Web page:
The Federal Energy Regulatory Commission reported its accomplishments in hydropower licensing and safety as part of its Performance and Accountability Report for Fiscal Year 2010.
Commission Chairman Jon Wellinghoff released the report Nov. 15, in accordance with guidelines of the White House Office of Management and Budget.
“The report details the progress the commission has made in assisting consumers obtain reliable, efficient, and sustainable energy services at a reasonable cost through appropriate regulatory and market means,” Wellinghoff said in his accompanying letter.
Commission advances hydrokinetic technologies
Among FERC’s “noteworthy accomplishments,” the report said the commission continued in FY 2010 to foster the orderly and environmentally sound development of hydrokinetic technologies.
It noted FERC signed a memorandum of understanding with the state of California in May to coordinate procedures to review hydrokinetic projects off the coast of California. It also signed an agreement with the Coast Guard in June to coordinate processing the large number of proposed hydrokinetic projects in the Mississippi River.
The report added that FERC is working internationally to advance hydrokinetics.
“The commission is serving as a team co-lead, with the Department of Energy and the Bureau of Ocean Energy Management, on the International Energy Agency-Ocean Energy Systems Annex IV, which is gathering worldwide data on environmental effects, mitigation, and monitoring for hydrokinetic projects,” the report said.
Additionally, it said FERC is processing two license applications and more than 50 pre-filing applications for hydrokinetic projects representing 6,300 MW.
Initiative fosters small hydropower licensing
The commission also reported on the results of a technical conference it organized to explore issues of the licensing and exempting from licensing of small hydropower projects.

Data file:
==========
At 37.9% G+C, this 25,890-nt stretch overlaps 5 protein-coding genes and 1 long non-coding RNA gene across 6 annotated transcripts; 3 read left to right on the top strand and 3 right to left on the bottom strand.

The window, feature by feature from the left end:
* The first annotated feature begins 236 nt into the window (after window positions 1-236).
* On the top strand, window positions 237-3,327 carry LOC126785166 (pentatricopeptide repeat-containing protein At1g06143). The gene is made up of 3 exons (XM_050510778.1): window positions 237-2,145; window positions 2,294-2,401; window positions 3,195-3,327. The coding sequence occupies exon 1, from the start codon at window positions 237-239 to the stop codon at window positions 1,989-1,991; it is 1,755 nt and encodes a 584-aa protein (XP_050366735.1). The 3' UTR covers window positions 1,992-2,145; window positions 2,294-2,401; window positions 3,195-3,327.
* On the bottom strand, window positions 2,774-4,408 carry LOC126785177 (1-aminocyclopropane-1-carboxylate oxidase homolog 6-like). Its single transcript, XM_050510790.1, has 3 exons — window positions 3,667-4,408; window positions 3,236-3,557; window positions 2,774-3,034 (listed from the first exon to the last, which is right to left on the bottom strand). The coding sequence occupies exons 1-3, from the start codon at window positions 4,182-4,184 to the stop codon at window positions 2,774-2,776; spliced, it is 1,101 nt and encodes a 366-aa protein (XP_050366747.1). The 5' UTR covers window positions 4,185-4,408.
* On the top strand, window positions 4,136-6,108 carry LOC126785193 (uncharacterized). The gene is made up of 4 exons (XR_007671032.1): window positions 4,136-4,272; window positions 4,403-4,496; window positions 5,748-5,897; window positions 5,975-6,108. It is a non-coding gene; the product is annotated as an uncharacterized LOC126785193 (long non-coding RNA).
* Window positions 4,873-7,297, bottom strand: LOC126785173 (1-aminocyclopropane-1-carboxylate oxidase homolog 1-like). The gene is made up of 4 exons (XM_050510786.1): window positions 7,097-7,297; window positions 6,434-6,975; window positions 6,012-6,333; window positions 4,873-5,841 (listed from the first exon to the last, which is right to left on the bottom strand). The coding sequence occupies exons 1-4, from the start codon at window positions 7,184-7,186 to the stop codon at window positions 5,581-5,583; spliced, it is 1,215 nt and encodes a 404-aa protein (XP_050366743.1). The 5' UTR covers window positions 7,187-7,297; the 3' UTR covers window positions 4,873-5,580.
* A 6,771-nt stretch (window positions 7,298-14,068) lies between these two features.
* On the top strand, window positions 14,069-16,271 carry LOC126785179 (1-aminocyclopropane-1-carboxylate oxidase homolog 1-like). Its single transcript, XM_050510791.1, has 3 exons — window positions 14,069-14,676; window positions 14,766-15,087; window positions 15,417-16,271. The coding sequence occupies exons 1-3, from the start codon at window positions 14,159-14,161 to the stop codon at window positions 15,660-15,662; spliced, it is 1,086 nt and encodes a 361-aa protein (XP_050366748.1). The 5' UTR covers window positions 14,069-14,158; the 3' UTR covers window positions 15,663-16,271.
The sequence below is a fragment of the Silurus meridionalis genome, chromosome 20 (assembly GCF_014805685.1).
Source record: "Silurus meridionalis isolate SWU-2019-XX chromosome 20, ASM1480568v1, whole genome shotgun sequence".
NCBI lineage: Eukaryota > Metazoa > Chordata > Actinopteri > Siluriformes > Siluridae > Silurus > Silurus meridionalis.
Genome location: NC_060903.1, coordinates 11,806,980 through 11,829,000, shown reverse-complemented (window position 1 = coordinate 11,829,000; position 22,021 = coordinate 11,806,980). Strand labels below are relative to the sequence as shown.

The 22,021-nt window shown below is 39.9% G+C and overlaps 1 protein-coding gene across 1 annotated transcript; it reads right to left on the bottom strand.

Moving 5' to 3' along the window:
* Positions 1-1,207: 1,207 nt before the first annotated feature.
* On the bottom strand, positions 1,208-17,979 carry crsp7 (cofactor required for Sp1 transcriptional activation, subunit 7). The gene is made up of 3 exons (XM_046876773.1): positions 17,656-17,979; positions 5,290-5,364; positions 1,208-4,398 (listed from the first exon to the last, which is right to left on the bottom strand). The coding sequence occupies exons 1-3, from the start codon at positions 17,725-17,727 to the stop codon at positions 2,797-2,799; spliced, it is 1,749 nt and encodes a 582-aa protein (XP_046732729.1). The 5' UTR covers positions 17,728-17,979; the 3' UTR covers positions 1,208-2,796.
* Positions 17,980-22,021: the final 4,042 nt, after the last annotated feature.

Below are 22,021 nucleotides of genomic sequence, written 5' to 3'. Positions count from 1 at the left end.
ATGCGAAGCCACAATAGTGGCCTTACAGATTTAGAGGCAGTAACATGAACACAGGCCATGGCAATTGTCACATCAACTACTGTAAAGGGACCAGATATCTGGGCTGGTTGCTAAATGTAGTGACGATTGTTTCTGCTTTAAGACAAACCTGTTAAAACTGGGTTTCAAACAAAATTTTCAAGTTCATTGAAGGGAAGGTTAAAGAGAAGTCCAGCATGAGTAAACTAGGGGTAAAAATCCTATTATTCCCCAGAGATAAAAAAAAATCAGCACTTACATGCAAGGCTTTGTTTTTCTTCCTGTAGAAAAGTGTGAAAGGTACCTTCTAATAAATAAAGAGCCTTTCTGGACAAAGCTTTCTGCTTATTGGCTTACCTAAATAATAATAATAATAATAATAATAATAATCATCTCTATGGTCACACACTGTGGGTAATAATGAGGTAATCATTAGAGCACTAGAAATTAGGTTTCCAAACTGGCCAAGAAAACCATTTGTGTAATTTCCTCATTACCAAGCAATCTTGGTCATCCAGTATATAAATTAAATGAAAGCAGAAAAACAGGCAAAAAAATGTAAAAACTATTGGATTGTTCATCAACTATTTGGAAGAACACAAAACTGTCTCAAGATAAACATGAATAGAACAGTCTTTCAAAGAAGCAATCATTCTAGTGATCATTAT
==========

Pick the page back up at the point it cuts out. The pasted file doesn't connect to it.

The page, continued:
In response to comments, FERC adopted an action plan to expedite small hydro and an Internet site to help prospective developers select a project site, determine if a project is FERC-jurisdictional, select a FERC licensing process, consult with stakeholders, and prepare applications using fill-in-the-blank templates. FERC sponsored an Internet seminar in November to explain the website and scheduled a second such “webinar” Dec. 14.
FERC also signed a memorandum of understanding in August with the state of Colorado to streamline procedures for authorizing small hydropower projects in that state.
Action plan completed for risk-informed decision making
FERC reported it achieved its 2010 goal to develop an action plan for incorporating the use of risk-informed decision making in its dam safety program.
FERC proposes, by fiscal year 2014, that risk-informed decision making will be fully incorporated into the dam safety program. Through the high-level process of assessing each dam, FERC staff is to be able to identify high-risk dams that need more urgent attention.
“It will provide the capability to assess non-traditional failure modes, levelize risk across different loading conditions, focus inspections and surveillance on the specific potential failure modes and monitoring programs at the project, and guide remediation projects to provide an overall reduced level of risk at commission dams,” the report said.
FERC said it developed an action plan in 2010 to outline the work efforts required over the next four years to incorporate risk-informed decision making into dam safety. Commission staff drew on the experience of the Bureau of Reclamation, U.S. Army Corps of Engineers, and New South Wales State, Australia, in risk-informed decision making.
In 2011, FERC is to make a portfolio risk assessment of the FERC dam inventory, followed by action in 2012 to determine that risk-informed decision making is consistent with the regulatory process.
Hydro program targets met or exceeded
Completed statistical tables of performance in the previous year, FY 2009, found FERC met or exceeded its targets in hydro programs, including:
o Integrated Licensing Process studies: 100 percent of ILP pre-filing study plan determinations were completed within 30 days of applicants’ filings;
o NEPA document issuance: 100 percent of National Environmental Policy Act documents were issued in Traditional Licensing Process and Alternative Licensing Process cases within 12 months of settlement filings and within 24 months of “ready for environmental analysis” dates;
o Annual high-hazard dam inspections: 90 percent of high- and significant-hazard potential dams inspected annually;
o High-hazard dam standards met: 90 percent of high- and significant-hazard potential dams either met all current structural safety standards or were undergoing investigation or remediation;
o Emergency action plans: 90 percent of qualifying dams complied with EAP requirements or were conducting follow-up actions on outstanding items.
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